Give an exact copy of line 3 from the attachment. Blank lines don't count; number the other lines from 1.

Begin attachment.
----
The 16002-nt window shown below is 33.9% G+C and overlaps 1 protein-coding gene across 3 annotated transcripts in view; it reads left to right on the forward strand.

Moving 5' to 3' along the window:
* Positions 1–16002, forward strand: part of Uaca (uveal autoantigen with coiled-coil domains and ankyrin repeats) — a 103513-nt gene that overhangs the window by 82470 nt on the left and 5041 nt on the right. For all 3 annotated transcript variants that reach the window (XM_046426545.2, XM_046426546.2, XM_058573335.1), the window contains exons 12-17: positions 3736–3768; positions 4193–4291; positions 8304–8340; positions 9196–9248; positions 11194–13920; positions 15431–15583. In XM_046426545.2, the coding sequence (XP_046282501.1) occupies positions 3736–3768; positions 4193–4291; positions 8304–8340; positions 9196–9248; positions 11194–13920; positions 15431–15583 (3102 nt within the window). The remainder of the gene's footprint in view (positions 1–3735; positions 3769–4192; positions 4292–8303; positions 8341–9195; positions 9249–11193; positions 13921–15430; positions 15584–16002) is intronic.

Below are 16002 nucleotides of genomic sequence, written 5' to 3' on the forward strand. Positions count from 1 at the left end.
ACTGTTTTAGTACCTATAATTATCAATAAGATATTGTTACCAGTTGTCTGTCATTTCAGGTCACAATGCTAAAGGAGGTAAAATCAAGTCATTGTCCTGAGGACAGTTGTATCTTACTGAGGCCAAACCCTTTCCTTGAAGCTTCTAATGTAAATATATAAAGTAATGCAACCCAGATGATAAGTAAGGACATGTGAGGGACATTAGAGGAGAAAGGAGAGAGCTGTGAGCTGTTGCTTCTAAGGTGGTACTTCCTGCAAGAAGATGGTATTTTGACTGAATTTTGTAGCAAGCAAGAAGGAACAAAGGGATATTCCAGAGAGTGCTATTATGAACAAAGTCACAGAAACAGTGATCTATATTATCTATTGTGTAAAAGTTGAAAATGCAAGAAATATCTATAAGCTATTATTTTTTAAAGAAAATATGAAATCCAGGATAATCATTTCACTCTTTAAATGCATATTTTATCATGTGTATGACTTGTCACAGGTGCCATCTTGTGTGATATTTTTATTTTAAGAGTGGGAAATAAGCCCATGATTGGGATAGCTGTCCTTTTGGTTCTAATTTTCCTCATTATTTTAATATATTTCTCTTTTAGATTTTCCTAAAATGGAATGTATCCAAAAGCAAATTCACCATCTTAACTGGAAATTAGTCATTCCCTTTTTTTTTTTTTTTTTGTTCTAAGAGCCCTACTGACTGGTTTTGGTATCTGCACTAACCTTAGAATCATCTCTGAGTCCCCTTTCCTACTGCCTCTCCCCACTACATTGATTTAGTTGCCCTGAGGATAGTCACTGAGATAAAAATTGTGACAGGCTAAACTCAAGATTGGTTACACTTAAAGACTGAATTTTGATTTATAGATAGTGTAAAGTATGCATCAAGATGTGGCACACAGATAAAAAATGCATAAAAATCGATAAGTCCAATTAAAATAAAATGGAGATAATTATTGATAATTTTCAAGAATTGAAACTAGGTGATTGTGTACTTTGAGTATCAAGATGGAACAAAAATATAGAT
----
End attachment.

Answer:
* Positions 1–16002, forward strand: part of Uaca (uveal autoantigen with coiled-coil domains and ankyrin repeats) — a 103513-nt gene that overhangs the window by 82470 nt on the left and 5041 nt on the right. For all 3 annotated transcript variants that reach the window (XM_046426545.2, XM_046426546.2, XM_058573335.1), the window contains exons 12-17: positions 3736–3768; positions 4193–4291; positions 8304–8340; positions 9196–9248; positions 11194–13920; positions 15431–15583. In XM_046426545.2, the coding sequence (XP_046282501.1) occupies positions 3736–3768; positions 4193–4291; positions 8304–8340; positions 9196–9248; positions 11194–13920; positions 15431–15583 (3102 nt within the window). The remainder of the gene's footprint in view (positions 1–3735; positions 3769–4192; positions 4292–8303; positions 8341–9195; positions 9249–11193; positions 13921–15430; positions 15584–16002) is intronic.